I wish I could find the text of my 1993 March on Washington feature for Frontiers. It might drum up some energy for what's going on today. It is interesting that HRC managed to wrangle President Obama away from the San Francisco golf tournament (where he was scheduled to be a few weeks ago), and to their dinner in DC on the eve of Cleve Jones' new grassroots march. But of course it didn't work that way. Did it? The March was organized by grassroots activists.
Gay rights advocates march on DC, divided on Obama
Thousands of gay and lesbian activists marched Sunday from the White House to the Capitol, demanding that President Barack Obama keep his promises to allow gays to serve openly in the military and allow same-sex marriages.
Rainbow flags and homemade signs dotted the crowds filling Pennsylvania Avenue in front of the White House as people chanted "Hey, Obama, let mama marry mama" and "We're out, we're proud, we won't back down." Many children were also among the protesters. A few counter-protesters had also joined the crowd.
Did Obama promise again to eliminate Don't Ask Don't Tell? Yes. Did he make his case for our rights clear? Well then, mission accomplished. Sort of.
Mr. Obama, who spokes for about 25 minutes, told the crowd that he came to the gay community with a simple message: "I'm here with you in that fight….My commitment to you is unwavering."
Introducing Mr. Obama, Human Rights Campaign President Joe Solmonese told the crowd, "We have never had a stronger ally in the White House. Never."
Richard Socarides, who had advised the Clinton administration on gay and lesbian policy, told the Associated Press that Mr. Obama delivered "a strong speech in tone, although only vaguely reassuring in content.''
"The president and Nobel winner came and paid his respects, but tomorrow many will ask: What's his plan, what's his timetable,'' Mr. Socarides said.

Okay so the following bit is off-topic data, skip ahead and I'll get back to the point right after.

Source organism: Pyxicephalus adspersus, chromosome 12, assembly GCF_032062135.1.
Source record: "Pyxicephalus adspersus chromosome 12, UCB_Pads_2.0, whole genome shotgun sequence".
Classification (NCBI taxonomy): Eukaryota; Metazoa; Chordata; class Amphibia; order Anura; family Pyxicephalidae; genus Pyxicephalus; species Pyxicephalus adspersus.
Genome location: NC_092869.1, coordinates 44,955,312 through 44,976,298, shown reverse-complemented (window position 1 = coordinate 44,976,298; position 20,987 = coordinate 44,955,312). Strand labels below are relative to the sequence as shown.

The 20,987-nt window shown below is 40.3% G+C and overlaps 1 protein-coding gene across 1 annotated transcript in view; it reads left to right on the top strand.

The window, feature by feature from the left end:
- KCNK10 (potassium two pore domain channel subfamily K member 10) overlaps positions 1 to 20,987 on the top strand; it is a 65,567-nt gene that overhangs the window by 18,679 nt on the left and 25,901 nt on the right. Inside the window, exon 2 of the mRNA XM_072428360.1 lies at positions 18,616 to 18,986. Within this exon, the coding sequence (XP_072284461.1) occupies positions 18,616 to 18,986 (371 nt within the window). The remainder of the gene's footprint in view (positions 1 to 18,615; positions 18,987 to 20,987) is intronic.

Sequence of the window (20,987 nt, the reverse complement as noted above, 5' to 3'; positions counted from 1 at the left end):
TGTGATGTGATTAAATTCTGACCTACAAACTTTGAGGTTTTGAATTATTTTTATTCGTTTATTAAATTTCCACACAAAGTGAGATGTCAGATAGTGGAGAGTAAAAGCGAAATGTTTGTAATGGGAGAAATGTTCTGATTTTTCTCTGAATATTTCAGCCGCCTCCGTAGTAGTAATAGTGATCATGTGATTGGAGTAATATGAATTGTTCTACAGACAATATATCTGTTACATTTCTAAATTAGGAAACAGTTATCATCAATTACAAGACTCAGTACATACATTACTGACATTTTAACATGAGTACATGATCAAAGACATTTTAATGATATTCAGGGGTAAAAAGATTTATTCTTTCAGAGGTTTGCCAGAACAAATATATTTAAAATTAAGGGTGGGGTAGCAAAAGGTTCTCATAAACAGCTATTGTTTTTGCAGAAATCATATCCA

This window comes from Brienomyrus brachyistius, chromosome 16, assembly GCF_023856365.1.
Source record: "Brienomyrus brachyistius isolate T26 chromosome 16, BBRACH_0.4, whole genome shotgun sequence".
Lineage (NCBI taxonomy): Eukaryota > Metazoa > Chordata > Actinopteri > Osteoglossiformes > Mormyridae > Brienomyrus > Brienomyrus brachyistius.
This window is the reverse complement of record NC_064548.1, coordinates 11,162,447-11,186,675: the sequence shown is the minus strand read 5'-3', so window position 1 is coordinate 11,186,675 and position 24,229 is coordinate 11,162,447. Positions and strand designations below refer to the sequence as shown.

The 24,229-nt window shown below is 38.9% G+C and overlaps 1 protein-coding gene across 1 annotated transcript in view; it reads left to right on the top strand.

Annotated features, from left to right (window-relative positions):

It's a grey cold day here in San Francisco. Facebook friends are uploading mobile pictures. I share, from a distance. I wonder and hope that it took this march to get that speech to get our rights.
Gestures, symbols, moments. Yes, these, too, are a form of activism:
For Lt. Dan Choi, the day began with a jog around Washington's memorials, calling cadence at 8 a.m. with fellow veterans and supporters before joining the march. Choi, a West Point graduate, Arabic speaker and Iraq war veteran, is facing discharge under the military's "don't ask, don't tell" policy for revealing in March that he is gay.
"We have fought in battles to protect our country, and now we are fighting at home for equal and full protection under the law," he said. He later stood outside the White House in uniform with his partner.
On Saturday, he led a group of gay veterans in laying a wreath at the Tomb of the Unknown Soldier at Arlington National Cemetery to honor gay and lesbian soldiers who have died in the line of duty.
But what will today do? Ever since Cleve then David Mixner, and others called for this march, the message was clear. But there wasn't a lot of agreement for months, and it no doubt will be smaller than any.
Other veteran activists doubted the march would accomplish much. They said the time and money would have been better spent working to persuade voters in Maine and Washington state, where the November ballot will include a measure that would overturn a bill granting same-sex couples many of the benefits of marriage.
A bill introducing same-sex marriage in the nation's capital also was introduced last week by the District of Columbia Council and is expected to easily pass.
Rep. Barney Frank, an openly gay member of Congress, said the marchers should be lobbying their lawmakers. He said the demonstrations are simply "an emotional release" that do little to pressure Congress.
"The only thing they're going to be putting pressure on is the grass," the Massachusetts Democrat said Friday.
Despite Barney, our gay party-pooper, I wish everyone well, and I hope it energizes their activism.
More coverage of the 2009 Equality March HERE.
See the live-streaming photo album HERE.